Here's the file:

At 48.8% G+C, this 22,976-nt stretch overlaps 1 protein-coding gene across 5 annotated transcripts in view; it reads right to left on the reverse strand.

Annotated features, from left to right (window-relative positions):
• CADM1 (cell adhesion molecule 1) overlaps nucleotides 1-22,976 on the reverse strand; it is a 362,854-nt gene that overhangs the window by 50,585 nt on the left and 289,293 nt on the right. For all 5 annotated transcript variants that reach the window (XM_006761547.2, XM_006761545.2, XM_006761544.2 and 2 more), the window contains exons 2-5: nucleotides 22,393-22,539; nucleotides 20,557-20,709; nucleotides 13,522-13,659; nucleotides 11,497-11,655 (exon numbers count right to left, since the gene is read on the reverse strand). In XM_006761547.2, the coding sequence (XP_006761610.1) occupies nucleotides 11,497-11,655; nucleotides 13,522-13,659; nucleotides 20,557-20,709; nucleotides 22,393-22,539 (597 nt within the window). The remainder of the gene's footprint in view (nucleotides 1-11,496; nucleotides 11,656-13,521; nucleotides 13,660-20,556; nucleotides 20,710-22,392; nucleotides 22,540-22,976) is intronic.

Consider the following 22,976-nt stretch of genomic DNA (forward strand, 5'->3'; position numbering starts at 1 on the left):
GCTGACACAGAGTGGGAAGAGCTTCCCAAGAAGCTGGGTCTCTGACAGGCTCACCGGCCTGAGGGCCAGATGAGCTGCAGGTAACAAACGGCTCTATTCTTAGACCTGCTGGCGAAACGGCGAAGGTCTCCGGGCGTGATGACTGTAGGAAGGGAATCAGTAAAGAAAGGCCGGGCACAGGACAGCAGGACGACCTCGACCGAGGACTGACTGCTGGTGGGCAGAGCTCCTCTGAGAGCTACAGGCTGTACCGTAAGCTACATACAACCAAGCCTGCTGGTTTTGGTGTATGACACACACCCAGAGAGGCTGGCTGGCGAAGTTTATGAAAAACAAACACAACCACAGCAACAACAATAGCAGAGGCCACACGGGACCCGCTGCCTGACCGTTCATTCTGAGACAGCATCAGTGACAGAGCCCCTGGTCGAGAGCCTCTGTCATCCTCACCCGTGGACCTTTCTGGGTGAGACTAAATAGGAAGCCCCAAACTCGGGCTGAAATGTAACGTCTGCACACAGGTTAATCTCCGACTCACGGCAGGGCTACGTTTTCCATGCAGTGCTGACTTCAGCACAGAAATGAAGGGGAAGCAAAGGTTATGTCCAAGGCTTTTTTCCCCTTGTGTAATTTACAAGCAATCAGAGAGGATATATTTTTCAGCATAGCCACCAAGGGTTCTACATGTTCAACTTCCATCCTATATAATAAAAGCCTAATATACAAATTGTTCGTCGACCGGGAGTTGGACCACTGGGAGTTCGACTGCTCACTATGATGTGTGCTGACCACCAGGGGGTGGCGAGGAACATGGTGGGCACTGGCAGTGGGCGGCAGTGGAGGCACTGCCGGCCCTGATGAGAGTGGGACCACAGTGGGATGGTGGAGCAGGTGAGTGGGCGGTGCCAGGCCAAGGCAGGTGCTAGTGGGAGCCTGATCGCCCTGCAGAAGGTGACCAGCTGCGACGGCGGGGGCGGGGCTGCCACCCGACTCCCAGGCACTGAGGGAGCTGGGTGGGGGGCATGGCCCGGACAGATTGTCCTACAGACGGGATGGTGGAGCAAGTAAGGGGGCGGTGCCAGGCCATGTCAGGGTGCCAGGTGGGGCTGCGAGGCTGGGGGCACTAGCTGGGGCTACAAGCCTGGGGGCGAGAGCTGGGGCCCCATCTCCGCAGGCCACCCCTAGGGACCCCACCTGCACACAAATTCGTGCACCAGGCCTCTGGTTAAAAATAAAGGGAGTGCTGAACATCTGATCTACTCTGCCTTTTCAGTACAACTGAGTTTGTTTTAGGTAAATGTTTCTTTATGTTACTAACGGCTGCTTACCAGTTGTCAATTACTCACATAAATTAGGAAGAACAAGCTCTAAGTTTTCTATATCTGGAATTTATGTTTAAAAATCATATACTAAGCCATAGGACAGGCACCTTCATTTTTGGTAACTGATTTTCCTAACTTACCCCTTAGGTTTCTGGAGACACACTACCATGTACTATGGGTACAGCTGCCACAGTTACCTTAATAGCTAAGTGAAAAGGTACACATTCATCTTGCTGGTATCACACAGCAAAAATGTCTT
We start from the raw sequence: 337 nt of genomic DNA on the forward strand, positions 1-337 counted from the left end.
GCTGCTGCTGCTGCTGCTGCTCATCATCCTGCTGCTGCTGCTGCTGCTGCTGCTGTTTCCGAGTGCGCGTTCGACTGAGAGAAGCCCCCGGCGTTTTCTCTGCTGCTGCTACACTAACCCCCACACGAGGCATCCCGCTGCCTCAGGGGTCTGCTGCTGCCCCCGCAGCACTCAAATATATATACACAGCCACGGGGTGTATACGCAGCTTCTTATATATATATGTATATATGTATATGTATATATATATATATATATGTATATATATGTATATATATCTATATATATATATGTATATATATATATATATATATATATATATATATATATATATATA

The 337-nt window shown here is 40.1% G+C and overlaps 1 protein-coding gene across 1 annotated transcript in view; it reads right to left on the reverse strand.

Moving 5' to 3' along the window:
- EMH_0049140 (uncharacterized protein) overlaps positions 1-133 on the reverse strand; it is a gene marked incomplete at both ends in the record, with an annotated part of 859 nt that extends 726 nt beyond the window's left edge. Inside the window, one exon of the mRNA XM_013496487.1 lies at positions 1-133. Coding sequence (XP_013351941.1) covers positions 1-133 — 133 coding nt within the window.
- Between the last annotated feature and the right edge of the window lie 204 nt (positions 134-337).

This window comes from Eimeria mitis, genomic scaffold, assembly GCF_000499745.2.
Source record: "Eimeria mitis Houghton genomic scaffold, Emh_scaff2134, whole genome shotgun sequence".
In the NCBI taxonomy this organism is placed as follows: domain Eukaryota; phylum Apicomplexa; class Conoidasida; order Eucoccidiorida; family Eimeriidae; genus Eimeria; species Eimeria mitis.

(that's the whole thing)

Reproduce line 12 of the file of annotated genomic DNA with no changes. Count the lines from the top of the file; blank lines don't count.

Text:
This window comes from Eimeria mitis, genomic scaffold, assembly GCF_000499745.2.